'Tis the season: 6 tips for exporting abroad this Christmas

MT EXPERT: There's a big slice of mince pie to be had if you speak the language and offer speedy shipping, says eBay's Murray Lambell.

by Murray Lambell
Last Updated: 13 Mar 2015

There will be plenty of businesses, big and small, looking to grab a slice of Christmas spending over the next few weeks. But while most eyes will be on the high street at home, tapping into overseas shoppers could significantly boost sales.

UK online retail exports are set to reach £60bn by 2018, according to researchers IORMA and, more immediately, Brits expected to export £153m worth of items this Christmas on eBay alone - so it’s a big opportunity.

Here are six pointers for businesses looking to tap into overseas markets online:

1. Go for it

Many companies in the UK are ready to export a long time before they feel able to and are missing out. There is lot of advice and help out there from the likes of UKTI and HMRC, but if you are confident in your product and offer international postage and easy payment methods there should be nothing stopping you getting a piece of the action.

2. Milk ‘Cool Britannia’

The UK has an excellent reputation around the world when it comes to retail so make sure you make the most of it, especially those in the fashion industry where there is huge demand from overseas. After the UK’s Indian summer and the warmest Halloween on record, what better way to shift a build up of winter stock?

3. Speak their language

In the European market at least, language translation and local online platforms are key to engaging overseas customers. Sharing a language with the US is obviously a huge benefit, but adding American spellings or words (pants/trousers, colour/color, etc) where appropriate within the description of your products will help you get noticed across search engines and online marketplaces.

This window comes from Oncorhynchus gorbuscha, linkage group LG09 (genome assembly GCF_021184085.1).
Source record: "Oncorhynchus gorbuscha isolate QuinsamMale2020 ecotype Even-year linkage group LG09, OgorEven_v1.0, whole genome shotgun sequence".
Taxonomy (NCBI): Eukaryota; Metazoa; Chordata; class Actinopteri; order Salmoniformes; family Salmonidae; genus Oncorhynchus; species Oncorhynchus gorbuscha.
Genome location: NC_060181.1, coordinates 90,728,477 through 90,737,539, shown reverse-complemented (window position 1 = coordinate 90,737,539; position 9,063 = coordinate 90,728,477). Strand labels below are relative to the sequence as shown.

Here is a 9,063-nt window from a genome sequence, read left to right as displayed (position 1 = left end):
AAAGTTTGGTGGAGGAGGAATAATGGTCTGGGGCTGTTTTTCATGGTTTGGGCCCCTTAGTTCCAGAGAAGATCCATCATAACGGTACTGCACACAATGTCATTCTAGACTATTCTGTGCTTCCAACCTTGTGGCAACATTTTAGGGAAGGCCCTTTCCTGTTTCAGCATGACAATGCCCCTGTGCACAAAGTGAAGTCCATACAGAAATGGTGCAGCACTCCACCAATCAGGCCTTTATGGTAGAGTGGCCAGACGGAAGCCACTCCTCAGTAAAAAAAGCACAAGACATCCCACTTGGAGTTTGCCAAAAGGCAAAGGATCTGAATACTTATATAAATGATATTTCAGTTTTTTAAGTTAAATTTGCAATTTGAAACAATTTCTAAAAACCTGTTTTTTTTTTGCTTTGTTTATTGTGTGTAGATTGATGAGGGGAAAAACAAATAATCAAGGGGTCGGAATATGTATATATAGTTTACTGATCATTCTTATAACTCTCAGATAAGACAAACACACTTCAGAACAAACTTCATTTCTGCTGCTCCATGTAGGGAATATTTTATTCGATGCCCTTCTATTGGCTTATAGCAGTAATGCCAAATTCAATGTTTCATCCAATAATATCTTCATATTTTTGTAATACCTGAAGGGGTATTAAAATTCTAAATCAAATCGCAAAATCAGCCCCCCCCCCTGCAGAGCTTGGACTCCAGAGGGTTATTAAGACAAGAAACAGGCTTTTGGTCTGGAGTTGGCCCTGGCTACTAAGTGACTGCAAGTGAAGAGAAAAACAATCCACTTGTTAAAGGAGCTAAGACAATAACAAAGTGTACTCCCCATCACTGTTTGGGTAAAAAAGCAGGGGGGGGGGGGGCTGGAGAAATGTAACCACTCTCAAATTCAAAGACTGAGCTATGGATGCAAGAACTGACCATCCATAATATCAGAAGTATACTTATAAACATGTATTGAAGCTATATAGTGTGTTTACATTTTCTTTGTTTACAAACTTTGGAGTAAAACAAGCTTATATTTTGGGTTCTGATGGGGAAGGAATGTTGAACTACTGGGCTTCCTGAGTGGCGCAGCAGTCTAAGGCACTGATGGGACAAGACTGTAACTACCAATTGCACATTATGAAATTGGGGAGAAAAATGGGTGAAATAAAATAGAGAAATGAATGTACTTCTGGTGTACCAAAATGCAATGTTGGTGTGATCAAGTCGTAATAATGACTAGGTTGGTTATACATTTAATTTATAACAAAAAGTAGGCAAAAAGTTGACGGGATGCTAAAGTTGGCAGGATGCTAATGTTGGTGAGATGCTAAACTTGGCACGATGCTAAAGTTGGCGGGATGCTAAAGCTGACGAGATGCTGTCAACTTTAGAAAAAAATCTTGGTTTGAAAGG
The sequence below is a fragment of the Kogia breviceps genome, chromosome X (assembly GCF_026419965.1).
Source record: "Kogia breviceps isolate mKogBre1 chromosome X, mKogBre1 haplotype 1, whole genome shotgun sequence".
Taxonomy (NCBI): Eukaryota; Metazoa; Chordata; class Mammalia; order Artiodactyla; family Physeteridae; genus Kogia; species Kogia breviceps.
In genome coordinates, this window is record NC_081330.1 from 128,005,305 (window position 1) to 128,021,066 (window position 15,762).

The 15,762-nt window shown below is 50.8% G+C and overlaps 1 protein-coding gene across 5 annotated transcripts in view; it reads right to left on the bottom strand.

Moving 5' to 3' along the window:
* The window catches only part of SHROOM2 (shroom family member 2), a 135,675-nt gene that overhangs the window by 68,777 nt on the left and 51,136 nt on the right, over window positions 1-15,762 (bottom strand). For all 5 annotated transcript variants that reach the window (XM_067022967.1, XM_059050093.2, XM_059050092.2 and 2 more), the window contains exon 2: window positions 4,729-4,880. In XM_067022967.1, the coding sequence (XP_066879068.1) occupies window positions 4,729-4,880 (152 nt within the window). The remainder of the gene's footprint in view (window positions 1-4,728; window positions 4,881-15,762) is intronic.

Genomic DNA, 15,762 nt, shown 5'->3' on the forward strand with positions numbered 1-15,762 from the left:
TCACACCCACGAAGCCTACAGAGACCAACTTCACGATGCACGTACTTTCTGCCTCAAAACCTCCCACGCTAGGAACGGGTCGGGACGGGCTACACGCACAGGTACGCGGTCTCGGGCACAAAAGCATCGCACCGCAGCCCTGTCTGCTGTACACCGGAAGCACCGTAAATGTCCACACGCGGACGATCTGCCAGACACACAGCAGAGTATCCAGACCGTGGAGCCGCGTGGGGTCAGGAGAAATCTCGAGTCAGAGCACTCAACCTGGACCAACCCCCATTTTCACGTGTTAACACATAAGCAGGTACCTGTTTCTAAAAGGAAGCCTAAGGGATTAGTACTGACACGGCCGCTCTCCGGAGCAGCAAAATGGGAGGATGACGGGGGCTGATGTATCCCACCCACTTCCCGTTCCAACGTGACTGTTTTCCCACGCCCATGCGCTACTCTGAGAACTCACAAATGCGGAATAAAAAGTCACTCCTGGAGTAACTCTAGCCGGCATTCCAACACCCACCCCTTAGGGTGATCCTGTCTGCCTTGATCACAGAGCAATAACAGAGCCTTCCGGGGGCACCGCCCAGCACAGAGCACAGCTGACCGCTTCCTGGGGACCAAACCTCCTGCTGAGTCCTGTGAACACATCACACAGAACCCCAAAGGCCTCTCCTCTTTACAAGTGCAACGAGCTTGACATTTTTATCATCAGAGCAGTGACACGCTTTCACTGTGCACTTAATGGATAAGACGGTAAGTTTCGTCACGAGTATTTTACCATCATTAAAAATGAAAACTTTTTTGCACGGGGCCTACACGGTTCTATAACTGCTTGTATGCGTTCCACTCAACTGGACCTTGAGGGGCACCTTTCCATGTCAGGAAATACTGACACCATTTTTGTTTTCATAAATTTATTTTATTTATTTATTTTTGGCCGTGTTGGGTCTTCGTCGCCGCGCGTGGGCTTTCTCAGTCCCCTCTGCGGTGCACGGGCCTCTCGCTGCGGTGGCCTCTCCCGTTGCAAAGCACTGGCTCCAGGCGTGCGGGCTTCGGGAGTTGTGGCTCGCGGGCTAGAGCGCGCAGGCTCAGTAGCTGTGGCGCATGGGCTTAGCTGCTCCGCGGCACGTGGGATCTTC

4. Get ship shape

Your postage options can make or break your international success. Shoppers are looking for speedy (3-5 days in EU, 10-14 days rest of world), low cost and reliable shipping services. In the US, for example, tracking is also considered to be the retail standard.

When you sell and post internationally, you must also be aware of and comply with the customs and tax regulations involved, which can differ significantly depending on where you are selling and posting to. But don’t forget about the home market either - offering free shipping domestically will have a significant impact on conversion rates and sales growth.

5. Streamline payment

We are seeing the death of distance as we know it for many shoppers - it doesn’t matter if a product they want is at a local store or in a shopkeeper’s window halfway around the world. And if customers can’t pay for goods they won’t buy from you. Make sure you accept international payment methods and make it easy for them to open their virtual wallets.

6. Go mobile

When it comes to the sales, consumers all over the world love to grab a deal on their mobiles. UK retailers are leading the way when it comes to offering shopping across smartphones and tablets and so are in a strong position to cater for it abroad. That means if you’re not doing it already, there’s plenty of expertise here to help you start.

Murray Lambell is eBay's UK director of international trade.

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